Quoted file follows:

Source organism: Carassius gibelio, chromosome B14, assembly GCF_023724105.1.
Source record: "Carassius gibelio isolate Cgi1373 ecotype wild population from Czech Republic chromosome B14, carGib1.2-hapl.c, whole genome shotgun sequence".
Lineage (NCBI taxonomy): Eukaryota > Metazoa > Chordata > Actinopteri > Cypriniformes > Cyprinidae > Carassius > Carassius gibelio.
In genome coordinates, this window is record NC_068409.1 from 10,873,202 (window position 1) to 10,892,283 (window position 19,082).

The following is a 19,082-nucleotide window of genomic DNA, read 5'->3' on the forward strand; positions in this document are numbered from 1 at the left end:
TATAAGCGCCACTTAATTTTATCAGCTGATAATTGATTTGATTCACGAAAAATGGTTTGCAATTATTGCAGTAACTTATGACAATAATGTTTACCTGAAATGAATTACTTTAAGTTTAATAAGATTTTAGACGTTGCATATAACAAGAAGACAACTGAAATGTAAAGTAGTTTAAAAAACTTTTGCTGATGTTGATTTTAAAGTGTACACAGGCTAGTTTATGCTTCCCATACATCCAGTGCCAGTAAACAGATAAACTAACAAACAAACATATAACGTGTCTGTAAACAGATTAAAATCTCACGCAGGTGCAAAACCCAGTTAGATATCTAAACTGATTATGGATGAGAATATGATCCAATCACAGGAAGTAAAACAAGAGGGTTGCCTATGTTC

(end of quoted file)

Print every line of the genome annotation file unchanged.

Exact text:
Source organism: Carassius gibelio, chromosome B14, assembly GCF_023724105.1.
Source record: "Carassius gibelio isolate Cgi1373 ecotype wild population from Czech Republic chromosome B14, carGib1.2-hapl.c, whole genome shotgun sequence".
Lineage (NCBI taxonomy): Eukaryota > Metazoa > Chordata > Actinopteri > Cypriniformes > Cyprinidae > Carassius > Carassius gibelio.
In genome coordinates, this window is record NC_068409.1 from 10,873,202 (window position 1) to 10,892,283 (window position 19,082).

The following is a 19,082-nucleotide window of genomic DNA, read 5'->3' on the forward strand; positions in this document are numbered from 1 at the left end:
TATAAGCGCCACTTAATTTTATCAGCTGATAATTGATTTGATTCACGAAAAATGGTTTGCAATTATTGCAGTAACTTATGACAATAATGTTTACCTGAAATGAATTACTTTAAGTTTAATAAGATTTTAGACGTTGCATATAACAAGAAGACAACTGAAATGTAAAGTAGTTTAAAAAACTTTTGCTGATGTTGATTTTAAAGTGTACACAGGCTAGTTTATGCTTCCCATACATCCAGTGCCAGTAAACAGATAAACTAACAAACAAACATATAACGTGTCTGTAAACAGATTAAAATCTCACGCAGGTGCAAAACCCAGTTAGATATCTAAACTGATTATGGATGAGAATATGATCCAATCACAGGAAGTAAAACAAGAGGGTTGCCTATGTTC